Kellogg and General Mills artificial-free pledge won’t reverse cereal decline, says expert

By Hal Conick

- Last updated on GMT

Healthy NPD in breakfast cereals is not just a fad, it has sticking power, says Euromonitor
Healthy NPD in breakfast cereals is not just a fad, it has sticking power, says Euromonitor

Related tags General mills Artificial ingredients Private label

Kellogg and General Mills’ pledges to remove artificial ingredients from their cereals in the coming years will not be enough to help cereal rebound but could spark an R&D trend, says a Euromonitor analyst.

This week, Kellogg announced it would remove all artificial ingredients​ in its branded cereals, some snack products and Eggo frozen products by 2018. The announcement came less than two months after rival cereal major General Mills made a similar pledge to remove ingredients by 2017​.

Jared Koerten, senior food analyst with Euromonitor International, said that while the reformulation pledges should be acknowledged as a seismic change for industry, they didn’t hit on the root cause of the cereal decline.

“Instead of eating a bowl of cereal, consumers are eating snack bars or yogurt while on the go. It’s one of the broader reasons cereals are going down,” ​Koerten told “ … I don’t think [the pledges] will be enough to reverse the broader trend of cereal’s general decline,” ​he said.

In 2014, the value of the cereal market fell 2%, according to Euromonitor; Mintel suggested a 5% drop from 2009 to 2014.

A shift in research and innovation

The pledges could, however, spark a sea change in R&D priorities among manufacturers, he said.

Koerten said removal of artificial ingredients and “healthy” product development was not just a fad, but rather something that had significant staying power.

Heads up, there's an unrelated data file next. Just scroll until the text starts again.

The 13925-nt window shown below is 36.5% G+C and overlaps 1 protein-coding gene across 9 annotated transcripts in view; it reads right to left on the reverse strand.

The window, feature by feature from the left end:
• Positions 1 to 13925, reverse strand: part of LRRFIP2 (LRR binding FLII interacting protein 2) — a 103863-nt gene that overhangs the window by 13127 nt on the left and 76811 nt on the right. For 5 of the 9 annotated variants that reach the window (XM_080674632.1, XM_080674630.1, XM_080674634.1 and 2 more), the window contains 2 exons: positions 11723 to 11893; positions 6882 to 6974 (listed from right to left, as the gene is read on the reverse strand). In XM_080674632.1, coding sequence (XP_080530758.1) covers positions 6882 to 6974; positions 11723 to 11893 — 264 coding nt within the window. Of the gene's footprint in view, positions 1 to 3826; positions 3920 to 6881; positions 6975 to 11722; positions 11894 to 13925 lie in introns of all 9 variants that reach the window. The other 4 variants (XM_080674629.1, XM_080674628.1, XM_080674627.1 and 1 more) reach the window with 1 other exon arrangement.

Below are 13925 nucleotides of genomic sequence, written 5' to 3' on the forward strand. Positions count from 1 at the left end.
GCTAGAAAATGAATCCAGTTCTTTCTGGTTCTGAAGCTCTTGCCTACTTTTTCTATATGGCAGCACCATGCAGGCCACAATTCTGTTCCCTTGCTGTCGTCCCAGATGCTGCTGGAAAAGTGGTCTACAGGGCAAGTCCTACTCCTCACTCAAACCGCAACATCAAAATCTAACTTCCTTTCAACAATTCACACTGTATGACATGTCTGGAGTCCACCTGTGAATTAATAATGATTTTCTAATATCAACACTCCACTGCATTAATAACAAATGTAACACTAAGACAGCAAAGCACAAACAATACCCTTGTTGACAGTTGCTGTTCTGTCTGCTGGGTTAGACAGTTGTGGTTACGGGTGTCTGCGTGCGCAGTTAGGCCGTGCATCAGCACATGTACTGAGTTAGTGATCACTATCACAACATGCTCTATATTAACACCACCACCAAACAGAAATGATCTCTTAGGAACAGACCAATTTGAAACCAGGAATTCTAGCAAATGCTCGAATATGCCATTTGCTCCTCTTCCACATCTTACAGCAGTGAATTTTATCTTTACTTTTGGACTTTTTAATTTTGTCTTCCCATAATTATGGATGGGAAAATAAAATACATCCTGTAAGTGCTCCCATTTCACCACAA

Younger consumers want healthier cereal products, says Koerten
Younger consumers want healthier cereal products, says Koerten

“A lot of it is driven among younger buyers; millennials and generation X’ers who have taken an activist stance with their food,” ​he said. “As their income grows; as their earning power grows, I think that will be even further reflected in food purchasing habits.”

This in turn, he said, would change research and development priorities among food manufacturers across the world. Much of the current research and development money, for example, would likely be spent on finding new natural colorings and flavorings to replace chemicals these companies used to employ, he said.

“Even when they’re developing new products, it will be a prerequisite,” ​Koerten said. “They won’t be introducing a lot of products that don’t already fit this natural trend - it will really change the way companies research and innovate in the next several decades.”

Pressure to follow?

Kellogg and General Mills together make up roughly half of the cereal market, with Kellogg representing sales of about 27% of the cereal market, Euromonitor data shows.

Koerten said this meant other players like Post and private label brands would likely feel under pressure to follow in the footsteps of the two market leaders and start eliminating artificial ingredients.

There will be pressure on others to follow suit, says Koerten
There will be pressure on others to follow suit, says Koerten

He said private label brands had already started providing stiff competition for big brands; driving up quality in their products with a shift towards organic and healthier variants.

“That completive pressure is still there and I think it will continue to shift the aisle,”​ Koerten said.

There would also likely be more focus on hot cereals and granola, he said, as the market image of these products was that they were “less processed, more natural”.​ 

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